Items as resources by Sitecore part 2: reports
When working with items as resources within Sitecore, there are scenarios where you want to know which items have been overwritten and which items contain a specific .dat file. But how do you do that? For example, by creating a “Find overwritten resource items” report in Sitecore PowerShell.
Within Sitecore it is extremely easy to overwrite items stored in a .dat file. Of course you want to prevent this from happening, you do this by making the user aware of this by creating a pop up warning. The ‘how to’ is described in part 1 of this blog series: ‘Items as resources by Sitecore part 1: warnings’ and in the video I created regarding part 1 and part 2 of this blog series.
Despite your set warning it can still happen that an item in your .dat file is overwritten. If you regularly create and release a .dat file, be aware that the changes to previously overwritten items will not be updated in the .dat file. So it is useful to have a report of which items have been overwritten. You can of course use the Sitecore UpdateApp Tool for this. Just put all the .dat files in the app’s Data folder and configure the databases in the ConnectionStrings.config and run Sitecore.UpdateApp.exe clean and check the log file.
This method works fine for upgrading. It also cleans up overwritten items without changes and it displays the GUID of the changed field. But it can be easier, safer and faster if you just want a notification. When running the Sitecore UpdateApp Tool, there is a possibility that the .dat files are different, compared to those placed on the running Sitecore environment. This can cause difficulties when the UpdateApp tool runs against the production environment. You can easily prevent this from happening by creating complete reports in Sitecore PowerShell, without the hassle of the Sitecore UpdateApp Tool.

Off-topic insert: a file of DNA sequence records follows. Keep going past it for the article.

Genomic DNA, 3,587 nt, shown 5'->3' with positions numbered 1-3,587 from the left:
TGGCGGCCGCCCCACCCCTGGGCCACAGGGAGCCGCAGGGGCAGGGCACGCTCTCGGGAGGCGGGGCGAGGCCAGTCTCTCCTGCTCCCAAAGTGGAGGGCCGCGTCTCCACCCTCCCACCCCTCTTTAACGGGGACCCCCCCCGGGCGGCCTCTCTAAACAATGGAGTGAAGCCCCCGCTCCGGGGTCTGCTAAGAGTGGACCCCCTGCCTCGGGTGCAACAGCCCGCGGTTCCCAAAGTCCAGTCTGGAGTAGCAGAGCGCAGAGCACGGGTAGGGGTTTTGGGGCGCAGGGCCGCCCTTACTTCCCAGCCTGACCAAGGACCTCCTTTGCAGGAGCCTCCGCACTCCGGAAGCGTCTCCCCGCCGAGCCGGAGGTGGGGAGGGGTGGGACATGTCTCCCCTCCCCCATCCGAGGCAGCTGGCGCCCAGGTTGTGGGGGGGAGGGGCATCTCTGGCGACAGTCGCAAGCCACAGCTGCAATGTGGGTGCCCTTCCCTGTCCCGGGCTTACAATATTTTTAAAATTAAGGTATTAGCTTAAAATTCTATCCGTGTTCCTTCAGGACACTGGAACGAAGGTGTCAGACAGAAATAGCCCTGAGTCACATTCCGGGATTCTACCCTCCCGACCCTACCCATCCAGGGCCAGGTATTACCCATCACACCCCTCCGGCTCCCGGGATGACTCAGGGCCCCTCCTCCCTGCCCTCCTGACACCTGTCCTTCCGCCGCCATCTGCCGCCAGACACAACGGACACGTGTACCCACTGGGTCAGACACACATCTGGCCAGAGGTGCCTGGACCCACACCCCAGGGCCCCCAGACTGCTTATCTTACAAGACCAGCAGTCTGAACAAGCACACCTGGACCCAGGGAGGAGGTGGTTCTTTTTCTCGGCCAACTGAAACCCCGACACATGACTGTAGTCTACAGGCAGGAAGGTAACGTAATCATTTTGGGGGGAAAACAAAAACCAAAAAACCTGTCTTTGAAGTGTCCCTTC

How to create the 'overwritten resource items' PowerShell report for Sitecore 10.2+
We need to find out in the PowerShell report code which resource files there are and then load those .dat files. We also need to check which items are also stored in the sql database.
Within the Sitecore configuration you can find the file paths where one or more .dat files are stored.
Within Sitecore 10.2 there are 2 paths for each database available out of the box:
- /sitecore modules/items/$(id)
Sitecore has a LoadFromFiles method in Assembly Sitecore.Data.ResourceItems.ProtobufNet for protobuffing .dat files with a list of file paths as input. However, when multiple files are loaded at once, you will lose the information that tells you which source file an item is stored in. Fortunately, this method also accepts a single file as input, so run the files first and check which items have been overwritten per file.
To determine if an item has been overwritten, you could use the same code as described in part 1 of this blog series. For this script we have another way. Just because we have loaded the source file itself, we can look in the database. This can be done via the sqlDataProvider. Note: a Prefetch data cache flush is desirable and include in the script, otherwise you will miss recent changes.
The ‘find overwritten resource items’ Sitecore PowerShell Report script: